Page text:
Thomas Ray (born c. 1770, probably in Berkshire; date and place of death unknown) was an English cricketer who played mainly for Berkshire and Middlesex. He was for many years employed by Marylebone Cricket Club (MCC) as a professional who probably coached the members.
Ray was a good batsman but principally noted for his fielding, which was outstanding.Ray's known career of 81 major matches was from 1792 to 1811.
William "Silver Billy" Beldham was an English professional cricketer who played for numerous teams between 1782 and 1821. He was born at Wrecclesham, near Farnham in Surrey, and died at Tilford, Surrey. In some sources, his name has been given as "Beldam" or "Beldum". A right-handed batting all-rounder, he is widely recognised as one of the greatest batsmen of cricket's underarm era. Using an underarm action, he bowled pitched deliveries at a fast medium pace. He generally fielded in close catching positions, mostly at slip and sometimes played as wicket-keeper.
Edward "Lumpy" Stevens was an English professional cricketer who played first-class cricket in the 18th century. He was an outstanding bowler who is generally regarded as the first great bowler in the game's history. He was universally known by his nickname and was always called "Lumpy" in contemporary scorecards and reports.
Arthur Haygarth was a noted amateur cricketer who became one of cricket's most significant historians. He played first-class cricket for the Marylebone Cricket Club and Sussex between 1844 and 1861, as well as numerous other invitational and representative teams including an England XI and a pre-county Middlesex. A right-handed bat, Haygarth played 136 games now regarded as first-class, scoring 3,042 runs and taking 19 wickets with his part-time bowling. He was educated at Harrow, which had established a rich tradition as a proving ground for cricketers. He served on many MCC committees and was elected a life member in 1864.
Thomas Waymark was an English professional cricketer in the first half of the 18th century. He is one of the earliest known players on record and is widely accounted the sport's first great all-rounder.
Richard Barry, 7th Earl of Barrymore was an English nobleman, as well as an infamous rake, gambler, sportsman, theatrical enthusiast and womanizer.
David Harris was an English cricketer who played first-class cricket from 1782 to 1798.
William Brazier was an English cricketer of the late 18th century who played mostly for Kent. He represented various England teams and also played for West Kent. Born at Cudham in Kent, he made his known senior debut in August 1774, playing for Kent against Hampshire at Sevenoaks Vine.
Thomas (Tom) Taylor was a famous English cricketer who played for the Hambledon Club. He is generally regarded as one of the most outstanding players of the 18th century.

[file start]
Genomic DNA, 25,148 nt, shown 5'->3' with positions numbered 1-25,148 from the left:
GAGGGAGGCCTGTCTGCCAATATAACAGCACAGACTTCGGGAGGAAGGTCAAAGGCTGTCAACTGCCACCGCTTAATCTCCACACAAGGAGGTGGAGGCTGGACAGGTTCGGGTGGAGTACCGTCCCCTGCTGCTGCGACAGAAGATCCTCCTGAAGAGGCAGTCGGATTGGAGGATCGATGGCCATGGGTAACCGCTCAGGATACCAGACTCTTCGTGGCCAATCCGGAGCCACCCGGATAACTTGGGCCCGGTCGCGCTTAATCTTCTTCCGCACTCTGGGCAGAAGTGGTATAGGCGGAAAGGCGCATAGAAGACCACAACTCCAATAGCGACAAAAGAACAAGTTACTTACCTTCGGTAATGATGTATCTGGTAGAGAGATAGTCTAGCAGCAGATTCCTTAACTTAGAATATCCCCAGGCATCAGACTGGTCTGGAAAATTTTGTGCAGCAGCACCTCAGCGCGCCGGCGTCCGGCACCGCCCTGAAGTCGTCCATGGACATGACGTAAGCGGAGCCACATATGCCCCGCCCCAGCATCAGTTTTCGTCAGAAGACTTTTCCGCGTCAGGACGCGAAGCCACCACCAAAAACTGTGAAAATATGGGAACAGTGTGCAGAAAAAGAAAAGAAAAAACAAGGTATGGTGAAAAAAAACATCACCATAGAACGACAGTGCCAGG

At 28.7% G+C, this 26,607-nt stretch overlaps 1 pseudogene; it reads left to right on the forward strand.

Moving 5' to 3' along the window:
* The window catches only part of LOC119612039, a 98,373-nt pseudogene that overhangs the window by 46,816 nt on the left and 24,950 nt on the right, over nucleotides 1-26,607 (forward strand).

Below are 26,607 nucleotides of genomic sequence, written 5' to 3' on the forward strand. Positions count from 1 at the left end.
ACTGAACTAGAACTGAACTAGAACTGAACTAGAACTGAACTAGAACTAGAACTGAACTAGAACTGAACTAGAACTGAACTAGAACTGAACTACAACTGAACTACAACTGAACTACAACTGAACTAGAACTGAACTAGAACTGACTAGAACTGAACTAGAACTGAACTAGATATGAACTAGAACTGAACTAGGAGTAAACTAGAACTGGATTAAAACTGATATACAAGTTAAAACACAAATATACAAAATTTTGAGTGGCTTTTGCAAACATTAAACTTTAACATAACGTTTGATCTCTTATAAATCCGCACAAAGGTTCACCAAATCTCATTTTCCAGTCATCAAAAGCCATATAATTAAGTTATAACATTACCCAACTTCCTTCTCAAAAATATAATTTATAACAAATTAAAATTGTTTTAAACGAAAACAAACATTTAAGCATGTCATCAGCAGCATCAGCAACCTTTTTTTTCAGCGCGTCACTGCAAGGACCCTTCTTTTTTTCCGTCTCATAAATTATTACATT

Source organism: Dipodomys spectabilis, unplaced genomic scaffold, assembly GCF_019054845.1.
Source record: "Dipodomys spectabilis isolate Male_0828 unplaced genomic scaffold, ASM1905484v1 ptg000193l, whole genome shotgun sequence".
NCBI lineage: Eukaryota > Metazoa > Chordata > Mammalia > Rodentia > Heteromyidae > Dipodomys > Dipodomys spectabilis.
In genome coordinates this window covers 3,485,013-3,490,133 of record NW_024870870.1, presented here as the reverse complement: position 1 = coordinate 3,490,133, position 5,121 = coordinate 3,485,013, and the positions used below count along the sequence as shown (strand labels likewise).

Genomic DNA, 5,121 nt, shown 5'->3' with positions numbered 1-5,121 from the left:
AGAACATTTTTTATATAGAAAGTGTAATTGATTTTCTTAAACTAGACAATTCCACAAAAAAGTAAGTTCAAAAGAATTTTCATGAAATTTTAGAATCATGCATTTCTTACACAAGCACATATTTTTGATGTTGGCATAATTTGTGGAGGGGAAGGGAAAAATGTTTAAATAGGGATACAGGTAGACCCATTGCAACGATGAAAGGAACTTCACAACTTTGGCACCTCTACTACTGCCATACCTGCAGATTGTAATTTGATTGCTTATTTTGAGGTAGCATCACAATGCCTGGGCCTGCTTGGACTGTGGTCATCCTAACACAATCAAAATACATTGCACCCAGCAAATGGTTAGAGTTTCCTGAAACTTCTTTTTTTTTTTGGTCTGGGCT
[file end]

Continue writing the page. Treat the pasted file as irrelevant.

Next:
Berkshire county cricket teams have been traced back to the 18th century but the county's involvement in cricket goes back much further than that.
County cricket teams representing Middlesex have been traced back to the 18th century, although for long periods the county was secondary to the London Cricket Club which played at the Artillery Ground. Middlesex teams played at various grounds throughout what is now the Greater London area. Islington and Uxbridge were often used but home matches were also played on Kennington Common and in Berkshire. Middlesex teams were less frequent in the 19th century until 1859 when the Walker family of Southgate became involved in county cricket.
In the 1773 English cricket season, there was a downturn in the fortunes of the Hambledon Club as their Hampshire team lost every match they are known to have played, and some of their defeats were heavy. Their poor results owed much to star bowler Thomas Brett having been injured. Three other county teams were active: Kent, Middlesex and Surrey. Teams called England took part in five matches, all against Hampshire, and won all five.
The Laws of Cricket were substantially revised before the beginning of the 1774 English cricket season. The scorecards of five top-class matches have survived and there are reports of other senior matches, including two single wicket events. Hampshire did much better than in 1773 and were unbeaten in their known results to the end of July but then they lost twice to Kent in August.
John Walker, was a noted professional cricketer in the late 18th century. His career spanned the 1789 to 1806 seasons and he played mainly for Surrey and various representative sides, including Marylebone Cricket Club (MCC).
Old Field at Bray, Berkshire was a noted cricket ground in the late 18th century. It was used as the venue for four first-class matches between 1792 and 1795 in addition to several minor matches.
Hyde Park was a cricket ground in Sheffield on a site now used for high-rise community flats. It took the name of fields that occupied the area in the early 19th century. Hyde Park was used for important matches between 1830 and 1854. It opened in 1826 and was adopted by Sheffield Cricket Club as a home venue, replacing Darnall New Ground, from 1830 until 1854. It was itself superseded in April 1855 by Bramall Lane. Hyde Park staged the first "Roses Match" between Yorkshire and Lancashire in July 1849.
For the 18th century Kent cricketer, please see John Wood
For the former Durham County Cricket Club cricketer, please see John Wood
Captain Thomas Lloyd was an English cricketer who played in one first-class cricket match for Berkshire in 1792.
The Reverend George Dupuis was an English minister who was active as a cricketer in the 1780s and 1790s, making five known appearances in first-class matches. His batting and bowling styles are unknown.